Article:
Studies have repeatedly linked maternal smoking during pregnancy with reduced sperm counts in male offspring. Now a research team at Lund University in Sweden has discovered that, independently of nicotine exposure from the mother, men whose fathers smoked at the time of pregnancy had half as many sperm as those with non-smoking fathers.
The study was conducted on 104 Swedish men aged between 17 and 20. Once the researchers had adjusted for the mother’s own exposure to nicotine, socioeconomic factors, and the sons’ own smoking, men with fathers who smoked had a 41 percent lower sperm concentration and 51 percent fewer sperm than men with non-smoking fathers. The research team at Lund University is the first to have reported this finding.
“I was very surprised that, regardless of the mother’s level of exposure to nicotine, the sperm count of the men whose fathers smoked was so much lower”, says Jonatan Axelsson, specialist physician in occupational and environmental medicine.
The biomarker cotinine is a metabolite from nicotine which can be measured in the blood. By measuring the level of cotinine, researchers can see whether the parents themselves smoke or whether they have been exposed to passive smoking. Many previous studies have shown that it is harmful to the foetus if the mother smokes but, in this study, the link between the father’s smoking habit and the son’s sperm count is even clearer.
Jonatan Axelsson cannot explain why this is the case and thinks that more research is required to understand the underlying mechanisms. On the other hand, he explains, similar studies have also shown links between smoking fathers and various health outcomes in children, such as malformations.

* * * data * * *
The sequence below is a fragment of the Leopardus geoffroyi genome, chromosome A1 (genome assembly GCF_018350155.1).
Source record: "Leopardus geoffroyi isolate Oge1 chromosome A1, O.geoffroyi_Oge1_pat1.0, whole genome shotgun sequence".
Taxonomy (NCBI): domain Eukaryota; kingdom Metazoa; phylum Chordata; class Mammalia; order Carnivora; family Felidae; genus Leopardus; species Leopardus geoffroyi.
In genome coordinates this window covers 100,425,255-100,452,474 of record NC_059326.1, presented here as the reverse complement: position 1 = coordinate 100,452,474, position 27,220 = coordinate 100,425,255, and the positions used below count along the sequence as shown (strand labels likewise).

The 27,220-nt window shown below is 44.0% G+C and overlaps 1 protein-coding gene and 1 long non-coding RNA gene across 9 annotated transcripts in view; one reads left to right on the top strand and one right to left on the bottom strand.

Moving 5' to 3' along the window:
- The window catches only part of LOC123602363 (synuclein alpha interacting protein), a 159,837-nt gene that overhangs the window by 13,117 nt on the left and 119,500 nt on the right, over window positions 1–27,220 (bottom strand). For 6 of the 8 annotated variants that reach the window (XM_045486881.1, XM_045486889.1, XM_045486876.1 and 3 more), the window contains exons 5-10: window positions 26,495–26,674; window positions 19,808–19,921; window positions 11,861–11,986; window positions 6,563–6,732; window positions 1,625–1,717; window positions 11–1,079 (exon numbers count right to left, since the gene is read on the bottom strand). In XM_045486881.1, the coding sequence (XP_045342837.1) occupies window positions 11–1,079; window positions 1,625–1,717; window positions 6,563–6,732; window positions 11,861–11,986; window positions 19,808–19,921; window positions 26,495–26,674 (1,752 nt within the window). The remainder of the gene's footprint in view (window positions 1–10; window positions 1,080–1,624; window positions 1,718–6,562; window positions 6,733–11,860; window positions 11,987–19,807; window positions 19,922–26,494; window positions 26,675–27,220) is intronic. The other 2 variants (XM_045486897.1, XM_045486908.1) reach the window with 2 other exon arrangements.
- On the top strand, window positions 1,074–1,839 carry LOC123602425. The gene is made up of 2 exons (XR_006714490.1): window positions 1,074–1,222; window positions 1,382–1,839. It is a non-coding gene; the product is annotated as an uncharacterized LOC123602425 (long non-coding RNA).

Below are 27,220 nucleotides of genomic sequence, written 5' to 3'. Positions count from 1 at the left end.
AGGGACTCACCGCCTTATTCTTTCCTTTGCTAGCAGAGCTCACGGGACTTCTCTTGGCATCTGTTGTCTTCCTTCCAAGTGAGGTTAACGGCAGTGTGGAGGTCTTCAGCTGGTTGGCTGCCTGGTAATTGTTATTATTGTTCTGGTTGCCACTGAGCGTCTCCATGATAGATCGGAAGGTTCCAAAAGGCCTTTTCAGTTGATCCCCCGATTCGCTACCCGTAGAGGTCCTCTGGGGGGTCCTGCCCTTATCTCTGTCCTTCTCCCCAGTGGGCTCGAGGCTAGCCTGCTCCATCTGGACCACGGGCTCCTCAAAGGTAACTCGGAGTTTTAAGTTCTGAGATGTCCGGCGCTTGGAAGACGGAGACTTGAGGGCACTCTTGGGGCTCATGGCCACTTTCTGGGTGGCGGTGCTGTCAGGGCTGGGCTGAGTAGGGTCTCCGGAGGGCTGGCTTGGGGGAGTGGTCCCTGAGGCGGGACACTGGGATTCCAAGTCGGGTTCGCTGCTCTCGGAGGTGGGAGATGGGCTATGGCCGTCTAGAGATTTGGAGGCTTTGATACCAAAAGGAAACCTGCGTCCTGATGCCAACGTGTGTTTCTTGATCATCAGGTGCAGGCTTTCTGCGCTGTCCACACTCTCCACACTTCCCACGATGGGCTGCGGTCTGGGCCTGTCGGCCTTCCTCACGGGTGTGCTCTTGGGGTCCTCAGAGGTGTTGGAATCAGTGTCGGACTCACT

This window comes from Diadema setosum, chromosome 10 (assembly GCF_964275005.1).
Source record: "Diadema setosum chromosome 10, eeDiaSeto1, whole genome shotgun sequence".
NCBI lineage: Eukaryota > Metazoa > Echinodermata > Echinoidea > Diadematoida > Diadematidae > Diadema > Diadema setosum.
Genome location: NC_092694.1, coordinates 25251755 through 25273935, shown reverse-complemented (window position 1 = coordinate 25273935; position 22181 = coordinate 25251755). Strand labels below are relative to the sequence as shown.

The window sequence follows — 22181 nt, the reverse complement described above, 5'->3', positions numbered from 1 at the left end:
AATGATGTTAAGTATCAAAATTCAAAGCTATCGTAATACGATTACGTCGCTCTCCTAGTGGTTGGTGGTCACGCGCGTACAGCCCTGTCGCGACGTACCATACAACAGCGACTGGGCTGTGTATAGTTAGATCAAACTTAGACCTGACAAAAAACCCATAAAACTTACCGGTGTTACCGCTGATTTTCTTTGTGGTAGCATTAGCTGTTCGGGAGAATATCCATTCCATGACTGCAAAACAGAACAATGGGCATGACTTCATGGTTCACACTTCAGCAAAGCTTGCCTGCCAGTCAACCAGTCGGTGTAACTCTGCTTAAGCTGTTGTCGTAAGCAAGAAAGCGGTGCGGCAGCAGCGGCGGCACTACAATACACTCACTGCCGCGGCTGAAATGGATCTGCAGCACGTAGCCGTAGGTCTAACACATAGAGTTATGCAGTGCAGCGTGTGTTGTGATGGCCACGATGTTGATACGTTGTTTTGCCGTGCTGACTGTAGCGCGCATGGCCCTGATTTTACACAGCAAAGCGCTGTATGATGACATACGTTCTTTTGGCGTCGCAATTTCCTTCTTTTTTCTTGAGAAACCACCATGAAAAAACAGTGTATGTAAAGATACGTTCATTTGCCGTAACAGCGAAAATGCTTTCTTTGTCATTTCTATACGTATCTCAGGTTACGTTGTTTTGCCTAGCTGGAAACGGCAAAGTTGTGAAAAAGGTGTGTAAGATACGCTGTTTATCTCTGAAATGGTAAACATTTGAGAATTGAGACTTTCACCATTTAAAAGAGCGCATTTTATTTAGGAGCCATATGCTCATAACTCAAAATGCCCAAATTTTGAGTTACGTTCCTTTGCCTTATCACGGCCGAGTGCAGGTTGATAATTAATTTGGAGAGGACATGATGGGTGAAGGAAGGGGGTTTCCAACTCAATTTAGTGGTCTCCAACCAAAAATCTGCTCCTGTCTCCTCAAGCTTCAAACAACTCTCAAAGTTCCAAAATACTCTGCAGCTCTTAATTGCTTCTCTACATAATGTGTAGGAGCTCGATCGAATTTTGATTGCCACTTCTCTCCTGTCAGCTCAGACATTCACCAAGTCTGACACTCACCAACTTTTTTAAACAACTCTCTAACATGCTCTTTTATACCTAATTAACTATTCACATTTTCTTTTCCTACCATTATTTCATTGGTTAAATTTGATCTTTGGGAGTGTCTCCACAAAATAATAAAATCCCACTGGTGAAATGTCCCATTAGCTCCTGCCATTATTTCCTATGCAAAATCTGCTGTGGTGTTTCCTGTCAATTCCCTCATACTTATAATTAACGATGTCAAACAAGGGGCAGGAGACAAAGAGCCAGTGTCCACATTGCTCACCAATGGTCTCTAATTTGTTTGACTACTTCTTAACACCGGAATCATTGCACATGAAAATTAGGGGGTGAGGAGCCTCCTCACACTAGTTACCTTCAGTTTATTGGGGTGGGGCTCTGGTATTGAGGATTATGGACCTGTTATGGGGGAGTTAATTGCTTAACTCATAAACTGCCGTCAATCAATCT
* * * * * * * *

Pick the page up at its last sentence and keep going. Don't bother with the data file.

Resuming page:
“Unlike the maternal ovum, the father’s gametes divide continuously throughout life and mutations often occur at the precise moment of cell division. We know that tobacco smoke contains many substances that cause mutations so one can imagine that, at the time of conception, the gametes have undergone mutations and thereby pass on genes that result in reduced sperm quality in the male offspring.”
Most newly occurring mutations (known as de novo mutations) come via the father and there are also links between the father’s age and a number of complex diseases. In addition, researchers have observed that smoking is linked to DNA damage in sperm and that smokers have more breaks in the DNA strand. Children of fathers who smoke have been reported to have up to four times as many mutations in a certain repetitive part of the DNA as children of non-smoking fathers.
“We know there is a link between sperm count and chances of pregnancy, so that could affect the possibility for these men to have children in future. The father’s smoking is also linked to a shorter reproductive lifespan in daughters, so the notion that everything depends on whether the mother smokes or not doesn’t seem convincing. Future research could perhaps move us closer to a causal link”, concludes Jonatan Axelsson.